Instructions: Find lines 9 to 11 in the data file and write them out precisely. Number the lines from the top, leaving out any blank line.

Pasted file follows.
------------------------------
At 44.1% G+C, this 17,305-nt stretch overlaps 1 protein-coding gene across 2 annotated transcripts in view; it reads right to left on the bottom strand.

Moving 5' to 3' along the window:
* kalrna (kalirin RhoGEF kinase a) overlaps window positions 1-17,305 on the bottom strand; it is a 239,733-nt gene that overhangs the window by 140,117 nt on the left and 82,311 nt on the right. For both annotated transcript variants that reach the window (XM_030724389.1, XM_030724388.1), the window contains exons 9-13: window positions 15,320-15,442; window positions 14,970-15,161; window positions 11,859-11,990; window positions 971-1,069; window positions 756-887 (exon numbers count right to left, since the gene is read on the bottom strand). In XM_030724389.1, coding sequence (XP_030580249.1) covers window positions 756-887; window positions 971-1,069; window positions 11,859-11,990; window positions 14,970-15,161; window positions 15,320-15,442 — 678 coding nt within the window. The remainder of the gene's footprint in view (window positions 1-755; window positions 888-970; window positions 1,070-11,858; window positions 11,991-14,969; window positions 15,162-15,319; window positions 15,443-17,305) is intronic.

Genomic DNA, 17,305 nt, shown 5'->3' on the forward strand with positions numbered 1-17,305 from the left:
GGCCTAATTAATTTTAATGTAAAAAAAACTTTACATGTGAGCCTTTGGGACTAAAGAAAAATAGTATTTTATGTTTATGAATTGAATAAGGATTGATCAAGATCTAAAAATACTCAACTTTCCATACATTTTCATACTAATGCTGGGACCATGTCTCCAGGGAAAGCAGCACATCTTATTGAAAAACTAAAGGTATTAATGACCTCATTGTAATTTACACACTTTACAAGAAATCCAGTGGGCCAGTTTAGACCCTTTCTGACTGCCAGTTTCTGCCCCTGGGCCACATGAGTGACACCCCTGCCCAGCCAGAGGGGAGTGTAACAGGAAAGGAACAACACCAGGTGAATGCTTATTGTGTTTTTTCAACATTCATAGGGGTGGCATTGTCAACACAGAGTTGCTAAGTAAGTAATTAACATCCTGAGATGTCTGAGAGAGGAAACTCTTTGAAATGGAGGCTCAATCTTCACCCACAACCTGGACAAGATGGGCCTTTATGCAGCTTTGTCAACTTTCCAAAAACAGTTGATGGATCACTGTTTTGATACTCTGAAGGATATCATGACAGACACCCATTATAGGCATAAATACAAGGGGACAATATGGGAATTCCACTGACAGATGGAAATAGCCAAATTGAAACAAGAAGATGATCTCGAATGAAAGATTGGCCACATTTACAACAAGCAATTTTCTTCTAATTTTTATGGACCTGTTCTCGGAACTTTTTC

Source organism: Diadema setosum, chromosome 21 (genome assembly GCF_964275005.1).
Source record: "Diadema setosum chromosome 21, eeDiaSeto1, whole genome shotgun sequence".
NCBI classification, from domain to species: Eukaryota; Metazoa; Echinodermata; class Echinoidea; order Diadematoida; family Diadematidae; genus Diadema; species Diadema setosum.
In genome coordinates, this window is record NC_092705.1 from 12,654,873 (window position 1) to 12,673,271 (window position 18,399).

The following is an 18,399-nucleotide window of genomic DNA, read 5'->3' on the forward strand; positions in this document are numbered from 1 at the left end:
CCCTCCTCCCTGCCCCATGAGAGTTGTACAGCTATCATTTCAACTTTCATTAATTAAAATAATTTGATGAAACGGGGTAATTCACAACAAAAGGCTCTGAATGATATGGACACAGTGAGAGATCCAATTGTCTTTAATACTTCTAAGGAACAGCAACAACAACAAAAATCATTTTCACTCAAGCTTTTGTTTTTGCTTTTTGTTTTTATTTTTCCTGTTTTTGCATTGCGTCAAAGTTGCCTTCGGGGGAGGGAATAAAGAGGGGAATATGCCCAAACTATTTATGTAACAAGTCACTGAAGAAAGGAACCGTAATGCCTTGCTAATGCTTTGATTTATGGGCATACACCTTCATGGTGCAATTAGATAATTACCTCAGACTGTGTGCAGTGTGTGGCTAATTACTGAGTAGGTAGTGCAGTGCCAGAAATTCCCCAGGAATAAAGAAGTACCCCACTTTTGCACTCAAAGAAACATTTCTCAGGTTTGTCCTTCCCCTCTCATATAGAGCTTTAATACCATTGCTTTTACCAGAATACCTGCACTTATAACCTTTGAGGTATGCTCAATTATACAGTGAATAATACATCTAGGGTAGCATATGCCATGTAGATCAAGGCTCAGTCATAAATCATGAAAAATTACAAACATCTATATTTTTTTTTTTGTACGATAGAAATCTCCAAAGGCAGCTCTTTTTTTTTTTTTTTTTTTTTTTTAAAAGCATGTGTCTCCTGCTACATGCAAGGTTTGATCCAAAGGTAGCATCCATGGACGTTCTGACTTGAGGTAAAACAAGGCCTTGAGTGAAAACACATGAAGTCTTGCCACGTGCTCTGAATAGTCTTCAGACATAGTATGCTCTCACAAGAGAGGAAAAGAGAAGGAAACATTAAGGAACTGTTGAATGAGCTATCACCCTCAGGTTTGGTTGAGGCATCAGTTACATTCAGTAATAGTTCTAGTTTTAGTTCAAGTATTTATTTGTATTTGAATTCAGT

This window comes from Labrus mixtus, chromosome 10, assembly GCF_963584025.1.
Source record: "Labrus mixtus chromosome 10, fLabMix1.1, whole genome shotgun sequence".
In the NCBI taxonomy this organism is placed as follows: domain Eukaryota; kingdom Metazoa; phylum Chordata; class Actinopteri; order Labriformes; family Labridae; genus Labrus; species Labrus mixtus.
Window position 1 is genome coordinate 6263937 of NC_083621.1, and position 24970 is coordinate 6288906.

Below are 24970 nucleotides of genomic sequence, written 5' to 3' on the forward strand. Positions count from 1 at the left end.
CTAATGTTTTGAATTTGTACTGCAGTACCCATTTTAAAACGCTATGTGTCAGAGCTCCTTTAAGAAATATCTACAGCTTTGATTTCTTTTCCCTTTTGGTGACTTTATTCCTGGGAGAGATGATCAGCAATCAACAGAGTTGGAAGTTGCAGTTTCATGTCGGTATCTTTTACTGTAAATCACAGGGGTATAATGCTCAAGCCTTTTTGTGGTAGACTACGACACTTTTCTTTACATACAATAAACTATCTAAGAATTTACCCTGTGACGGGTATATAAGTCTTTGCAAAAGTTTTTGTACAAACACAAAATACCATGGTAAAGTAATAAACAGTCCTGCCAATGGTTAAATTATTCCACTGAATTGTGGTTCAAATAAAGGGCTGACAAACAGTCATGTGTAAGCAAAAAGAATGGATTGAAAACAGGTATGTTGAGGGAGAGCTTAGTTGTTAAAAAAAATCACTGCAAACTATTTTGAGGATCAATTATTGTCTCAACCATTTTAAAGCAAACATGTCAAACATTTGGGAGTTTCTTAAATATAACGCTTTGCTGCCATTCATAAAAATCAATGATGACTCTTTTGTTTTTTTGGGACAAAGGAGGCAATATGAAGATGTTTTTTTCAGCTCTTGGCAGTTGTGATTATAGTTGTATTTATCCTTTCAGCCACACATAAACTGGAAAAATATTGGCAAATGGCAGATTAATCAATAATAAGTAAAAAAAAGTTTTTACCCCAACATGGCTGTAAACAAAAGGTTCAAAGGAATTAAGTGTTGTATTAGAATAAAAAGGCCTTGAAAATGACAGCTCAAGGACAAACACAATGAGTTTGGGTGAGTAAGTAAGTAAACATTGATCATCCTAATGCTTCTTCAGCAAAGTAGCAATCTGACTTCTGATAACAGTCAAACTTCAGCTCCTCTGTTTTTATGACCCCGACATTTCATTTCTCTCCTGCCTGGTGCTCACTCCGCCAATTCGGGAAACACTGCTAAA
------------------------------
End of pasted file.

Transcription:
In genome coordinates, this window is record NC_092705.1 from 12,654,873 (window position 1) to 12,673,271 (window position 18,399).

The following is an 18,399-nucleotide window of genomic DNA, read 5'->3' on the forward strand; positions in this document are numbered from 1 at the left end:
CCCTCCTCCCTGCCCCATGAGAGTTGTACAGCTATCATTTCAACTTTCATTAATTAAAATAATTTGATGAAACGGGGTAATTCACAACAAAAGGCTCTGAATGATATGGACACAGTGAGAGATCCAATTGTCTTTAATACTTCTAAGGAACAGCAACAACAACAAAAATCATTTTCACTCAAGCTTTTGTTTTTGCTTTTTGTTTTTATTTTTCCTGTTTTTGCATTGCGTCAAAGTTGCCTTCGGGGGAGGGAATAAAGAGGGGAATATGCCCAAACTATTTATGTAACAAGTCACTGAAGAAAGGAACCGTAATGCCTTGCTAATGCTTTGATTTATGGGCATACACCTTCATGGTGCAATTAGATAATTACCTCAGACTGTGTGCAGTGTGTGGCTAATTACTGAGTAGGTAGTGCAGTGCCAGAAATTCCCCAGGAATAAAGAAGTACCCCACTTTTGCACTCAAAGAAACATTTCTCAGGTTTGTCCTTCCCCTCTCATATAGAGCTTTAATACCATTGCTTTTACCAGAATACCTGCACTTATAACCTTTGAGGTATGCTCAATTATACAGTGAATAATACATCTAGGGTAGCATATGCCATGTAGATCAAGGCTCAGTCATAAATCATGAAAAATTACAAACATCTATATTTTTTTTTTTGTACGATAGAAATCTCCAAAGGCAGCTCTTTTTTTTTTTTTTTTTTTTTTTTAAAAGCATGTGTCTCCTGCTACATGCAAGGTTTGATCCAAAGGTAGCATCCATGGACGTTCTGACTTGAGGTAAAACAAGGCCTTGAGTGAAAACACATGAAGTCTTGCCACGTGCTCTGAATAGTCTTCAGACATAGTATGCTCTCACAAGAGAGGAAAAGAGAAGGAAACATTAAGGAACTGTTGAATGAGCTATCACCCTCAGGTTTGGTTGAGGCATCAGTTACATTCAGTAATAGTTCTAGTTTTAGTTCAAGTATTTATTTGTATTTGAATTCAGT